So don’t expect perfection from yourself or others. Try to be the best you can be knowing that you can never be perfect. Know that even though you can never be perfect, that God’s grace and mercy are already waiting for you.

Do it for Love

We usually don’t stop to analyze why we do the things we do, especially for other people. Too often, we do things out of fear. We do things because we are afraid that someone might be upset or that they might be angry if we didn’t.

In our personal lives, we did things when we were young because we knew that if we didn’t our parents would be upset. So, if we did not want to get in trouble and be yelled at, we made sure it was done. Then there were times that we did something, like make a card, out of love. Remember how that felt? There was no anxiety, just joy and the hope that the person receiving the card would be filled with joy as well.

Even when we grow up, we continue to do things out of fear. We do things at work that we might not appreciate because if we didn’t, it might cost us a raise or even our job. We do things at home because we don’t want to hear our partner complain about it not being done. And we might behave a certain way because we are afraid that God will punish us.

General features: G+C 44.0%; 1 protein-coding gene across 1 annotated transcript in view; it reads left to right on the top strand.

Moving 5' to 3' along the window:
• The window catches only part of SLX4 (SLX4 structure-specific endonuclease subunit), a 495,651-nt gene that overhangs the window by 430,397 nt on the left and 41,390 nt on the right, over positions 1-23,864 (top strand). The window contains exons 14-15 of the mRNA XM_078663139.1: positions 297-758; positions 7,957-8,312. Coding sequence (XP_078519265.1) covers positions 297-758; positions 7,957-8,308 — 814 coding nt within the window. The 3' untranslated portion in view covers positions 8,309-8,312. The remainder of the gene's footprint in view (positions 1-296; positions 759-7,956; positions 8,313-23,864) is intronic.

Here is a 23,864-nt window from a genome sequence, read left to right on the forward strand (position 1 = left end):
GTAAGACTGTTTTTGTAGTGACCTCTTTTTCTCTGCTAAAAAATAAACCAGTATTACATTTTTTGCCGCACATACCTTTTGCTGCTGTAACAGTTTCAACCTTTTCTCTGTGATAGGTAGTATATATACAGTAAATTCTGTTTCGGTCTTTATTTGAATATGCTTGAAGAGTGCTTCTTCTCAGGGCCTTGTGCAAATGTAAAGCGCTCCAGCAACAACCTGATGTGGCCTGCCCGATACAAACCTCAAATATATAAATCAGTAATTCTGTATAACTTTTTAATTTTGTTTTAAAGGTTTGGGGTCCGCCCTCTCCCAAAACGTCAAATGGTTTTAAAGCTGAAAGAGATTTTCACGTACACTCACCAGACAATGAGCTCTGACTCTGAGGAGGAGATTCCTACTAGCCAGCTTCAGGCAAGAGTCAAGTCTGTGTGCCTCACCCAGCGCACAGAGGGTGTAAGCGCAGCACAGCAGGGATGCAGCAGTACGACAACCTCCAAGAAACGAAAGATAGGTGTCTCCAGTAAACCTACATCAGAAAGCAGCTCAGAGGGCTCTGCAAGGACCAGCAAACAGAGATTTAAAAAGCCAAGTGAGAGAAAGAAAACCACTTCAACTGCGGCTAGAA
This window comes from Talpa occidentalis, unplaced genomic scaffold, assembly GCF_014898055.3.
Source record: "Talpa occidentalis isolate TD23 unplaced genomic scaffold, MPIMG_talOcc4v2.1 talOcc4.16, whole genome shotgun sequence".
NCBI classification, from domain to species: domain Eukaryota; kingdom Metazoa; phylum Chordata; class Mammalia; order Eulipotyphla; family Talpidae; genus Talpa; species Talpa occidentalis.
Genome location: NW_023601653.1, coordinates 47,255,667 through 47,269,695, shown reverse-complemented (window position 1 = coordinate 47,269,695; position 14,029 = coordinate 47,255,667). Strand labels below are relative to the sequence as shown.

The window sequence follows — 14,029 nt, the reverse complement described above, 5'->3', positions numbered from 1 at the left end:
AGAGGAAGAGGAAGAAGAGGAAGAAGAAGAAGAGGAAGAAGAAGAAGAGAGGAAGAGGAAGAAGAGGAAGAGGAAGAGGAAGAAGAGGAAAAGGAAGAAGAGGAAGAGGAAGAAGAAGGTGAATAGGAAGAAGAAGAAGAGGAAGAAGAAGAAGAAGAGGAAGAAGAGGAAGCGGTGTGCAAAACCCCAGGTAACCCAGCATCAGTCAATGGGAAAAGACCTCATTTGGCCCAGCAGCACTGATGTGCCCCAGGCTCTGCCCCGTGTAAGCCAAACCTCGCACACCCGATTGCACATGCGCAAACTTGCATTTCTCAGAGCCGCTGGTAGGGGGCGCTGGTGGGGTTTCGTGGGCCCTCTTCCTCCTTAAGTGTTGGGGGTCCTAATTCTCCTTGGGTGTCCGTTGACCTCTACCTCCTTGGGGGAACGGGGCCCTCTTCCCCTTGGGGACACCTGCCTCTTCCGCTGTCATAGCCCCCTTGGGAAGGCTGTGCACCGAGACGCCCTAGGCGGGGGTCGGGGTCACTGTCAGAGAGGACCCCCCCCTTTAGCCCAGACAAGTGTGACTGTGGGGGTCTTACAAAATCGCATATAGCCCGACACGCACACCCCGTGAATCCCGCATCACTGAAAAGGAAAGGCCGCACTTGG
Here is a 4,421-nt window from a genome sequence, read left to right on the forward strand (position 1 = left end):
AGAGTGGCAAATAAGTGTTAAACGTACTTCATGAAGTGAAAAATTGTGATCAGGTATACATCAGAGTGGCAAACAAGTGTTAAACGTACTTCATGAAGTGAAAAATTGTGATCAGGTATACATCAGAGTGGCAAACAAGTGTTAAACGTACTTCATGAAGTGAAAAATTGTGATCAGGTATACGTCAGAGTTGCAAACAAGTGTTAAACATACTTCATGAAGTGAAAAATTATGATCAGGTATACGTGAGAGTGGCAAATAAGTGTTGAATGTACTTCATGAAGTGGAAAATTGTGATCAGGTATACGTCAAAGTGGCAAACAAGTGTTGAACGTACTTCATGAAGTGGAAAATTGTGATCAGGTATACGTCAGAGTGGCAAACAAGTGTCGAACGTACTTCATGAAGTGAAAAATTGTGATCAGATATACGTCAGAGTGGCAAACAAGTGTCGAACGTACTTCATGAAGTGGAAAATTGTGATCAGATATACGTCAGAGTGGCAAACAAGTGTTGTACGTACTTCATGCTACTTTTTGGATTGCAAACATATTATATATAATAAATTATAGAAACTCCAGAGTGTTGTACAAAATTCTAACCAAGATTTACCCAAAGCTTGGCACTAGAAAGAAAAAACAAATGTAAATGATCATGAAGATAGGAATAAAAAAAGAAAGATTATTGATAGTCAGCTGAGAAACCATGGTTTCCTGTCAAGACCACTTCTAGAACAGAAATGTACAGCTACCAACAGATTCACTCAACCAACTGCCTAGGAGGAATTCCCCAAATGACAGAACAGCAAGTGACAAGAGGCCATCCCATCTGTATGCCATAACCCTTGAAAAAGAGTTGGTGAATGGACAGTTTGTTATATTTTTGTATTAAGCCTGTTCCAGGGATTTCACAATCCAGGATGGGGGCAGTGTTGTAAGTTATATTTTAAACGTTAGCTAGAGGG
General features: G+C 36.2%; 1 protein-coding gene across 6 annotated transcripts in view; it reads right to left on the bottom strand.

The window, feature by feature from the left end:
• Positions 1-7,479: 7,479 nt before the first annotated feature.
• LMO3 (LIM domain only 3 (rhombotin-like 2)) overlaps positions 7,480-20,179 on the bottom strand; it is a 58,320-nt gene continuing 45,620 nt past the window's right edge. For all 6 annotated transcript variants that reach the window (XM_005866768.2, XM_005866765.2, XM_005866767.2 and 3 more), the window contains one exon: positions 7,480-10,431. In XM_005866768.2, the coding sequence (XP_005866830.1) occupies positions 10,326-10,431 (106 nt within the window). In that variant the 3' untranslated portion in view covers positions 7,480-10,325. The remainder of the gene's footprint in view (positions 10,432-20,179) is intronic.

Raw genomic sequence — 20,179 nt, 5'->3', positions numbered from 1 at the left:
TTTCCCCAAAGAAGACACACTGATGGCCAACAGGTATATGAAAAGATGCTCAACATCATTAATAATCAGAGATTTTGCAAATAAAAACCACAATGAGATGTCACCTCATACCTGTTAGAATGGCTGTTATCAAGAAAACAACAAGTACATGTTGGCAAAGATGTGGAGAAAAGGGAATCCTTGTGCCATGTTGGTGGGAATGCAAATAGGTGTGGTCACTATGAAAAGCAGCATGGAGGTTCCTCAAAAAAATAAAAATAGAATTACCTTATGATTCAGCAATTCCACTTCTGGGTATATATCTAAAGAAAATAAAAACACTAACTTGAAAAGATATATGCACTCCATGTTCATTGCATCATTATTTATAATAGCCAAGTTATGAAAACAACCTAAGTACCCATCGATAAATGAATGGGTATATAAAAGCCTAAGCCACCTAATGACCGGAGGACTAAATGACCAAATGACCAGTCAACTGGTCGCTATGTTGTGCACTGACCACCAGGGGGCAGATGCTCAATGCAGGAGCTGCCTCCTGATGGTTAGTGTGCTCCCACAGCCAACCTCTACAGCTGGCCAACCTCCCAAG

It is so much better to do things out of love. The fear part comes out of expectations of how others might react, especially if they have demonstrated that behavior previously. We might have learned that connection. I very much prefer to do things out of love. I want to do things that make someone happy. That takes a mind change. I have to think to myself, “I am doing this because it makes her happy” instead of “If I don’t do it this way, she is going to be upset and I’ll have to hear about it.”  The former is much better for my soul, but sometimes the latter sneaks in there. Besides, are we really doing our best, if we work from a place of fear? Our hearts and minds are more invested when we work from a place of love. Doing things out of fear just makes everything more difficult.

Even at work, a mindset change is essential. Think ‘I need to do this for the customer. The customer deserves the best.’  Instead of ‘If I don’t do this, my boss is going to yell at me and I might lose my job.’

And most importantly, many people are raised to ‘fear’ God. They are afraid that God will punish them if they do not behave in a certain way. We were not meant to fear God in a way that makes us afraid, but in a way that we revere and find God to be awesome. Thus we should behave to please God just as we would want to please our parent by making them a card, not because we are afraid.

Fear is a big part of our human life. It is the dealing with our fears and overcoming our fears that lead to confidence, self-reliance, and ultimately peace within ourselves. May peace be with you always.

What color is your world?

When I was young, my Uncle Harry (after whom I am named) came to live with us because he had lost his greenhouse nursery business. He stayed with us quite a while and as a gift for our family’s kindness, he left behind a black and white television set. It was the first television we had.